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Topic: Bach as opening pieces in recitals?  (Read 1645 times)

Offline Eusebius_dk

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Bach as opening pieces in recitals?
on: June 26, 2005, 02:02:59 AM
As the subject title suggests I'm having a bit of problem with this issue. Not of musical reasons, but because for me, there is no other composer being more scary to open a recital with.

I'm always most nervous during the first 5 minutes of a recital (guess it's normal), and after that I usually calm down, and at some point I feel relaxed as if I was playing for myself in my own living room (might also be pretty normal). When I'm nervous the first thing that goes is my memory.

The polyphonic complexity of Bach's music just doesn't seem to fit that kind of anxiety I feel in the beginning of a recital. Too many times I have tried having awful memory slips in the opening of a recital, probably only because I played a piece by Bach.  :(

By experience I have finally learnt the importance of starting with either a rather easy piece (especially when it comes to play it from memory), or something that I know extremely well.

I love playing Bach, and I will always keep his music in my recital repertoire, but I'm not sure I will ever play it as opening piece (eventhough we are often expected to do so). I have always thought Bach works just as well for opening the 2nd half of a recital, so that might be my solution so far...

What do you think? Do you have the same problem? Should I plan my recital programmes differently, or should I just get used to opening recitals with Bach? If so, how should I approach it?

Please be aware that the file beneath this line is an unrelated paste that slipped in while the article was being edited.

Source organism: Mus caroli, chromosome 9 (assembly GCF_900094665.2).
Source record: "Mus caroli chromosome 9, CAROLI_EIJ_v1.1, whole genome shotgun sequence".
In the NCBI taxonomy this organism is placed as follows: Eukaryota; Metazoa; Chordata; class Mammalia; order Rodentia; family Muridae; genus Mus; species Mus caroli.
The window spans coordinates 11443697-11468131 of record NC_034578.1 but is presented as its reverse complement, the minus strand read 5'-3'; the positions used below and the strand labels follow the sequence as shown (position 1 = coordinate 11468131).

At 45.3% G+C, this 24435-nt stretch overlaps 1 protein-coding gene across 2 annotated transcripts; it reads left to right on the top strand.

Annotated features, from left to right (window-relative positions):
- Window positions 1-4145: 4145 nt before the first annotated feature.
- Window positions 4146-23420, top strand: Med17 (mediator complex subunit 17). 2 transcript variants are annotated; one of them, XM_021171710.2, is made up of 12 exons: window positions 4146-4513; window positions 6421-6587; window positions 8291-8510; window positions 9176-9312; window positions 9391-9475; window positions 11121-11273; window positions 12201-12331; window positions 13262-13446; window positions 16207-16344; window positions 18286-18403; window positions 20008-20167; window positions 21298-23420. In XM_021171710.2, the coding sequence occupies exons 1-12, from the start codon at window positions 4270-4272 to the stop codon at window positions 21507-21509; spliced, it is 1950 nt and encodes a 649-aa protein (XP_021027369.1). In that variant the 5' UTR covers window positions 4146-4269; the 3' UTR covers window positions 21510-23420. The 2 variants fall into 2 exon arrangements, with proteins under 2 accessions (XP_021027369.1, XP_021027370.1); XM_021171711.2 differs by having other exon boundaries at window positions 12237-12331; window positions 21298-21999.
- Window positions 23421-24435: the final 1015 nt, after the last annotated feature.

Offline whynot

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Re: Bach as opening pieces in recitals?
Reply #1 on: June 26, 2005, 02:31:51 AM
I also like to play Bach first, which is why I totally see your point:  it's treacherous!  I always think, am I nuts?  I see great wisdom in your new plan.  And everyone will think you're really hip to play out of chrono order. 

Offline quantum

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Re: Bach as opening pieces in recitals?
Reply #2 on: June 26, 2005, 10:15:29 PM
In my view the myth that if we play Bach it must be first, needs to be dispelled.  I have witnessed too many recitals where the Bach piece played first is totally murdered, and the rest of the recital goes quite well. 

I once overheard the flute teacher of my friend say in her "wisdom" -  "Bach should be played first because he is considered the Master."  I consider this statement utterly ridiculous.  If one truly wishes to do justice to Bach's music, it should be with the quality of the performance, not the placement in a program. 

For your first piece, you should pick something you are really comfortable with. 
Made a Liszt. Need new Handel's for Soler panel & Alkan foil. Will Faure Stein on the way to pick up Mendels' sohn. Josquin get Wolfgangs Schu with Clara. Gone Chopin, I'll be Bach

Offline Waldszenen

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Re: Bach as opening pieces in recitals?
Reply #3 on: June 27, 2005, 08:05:57 AM
Bach is a lot easier on the ears for an opening audience compared to say, a Romantic sonata.


Or any Baroque keyboard music for that matter.
Fortune favours the musical.

Offline thalberg

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Re: Bach as opening pieces in recitals?
Reply #4 on: June 27, 2005, 08:27:17 AM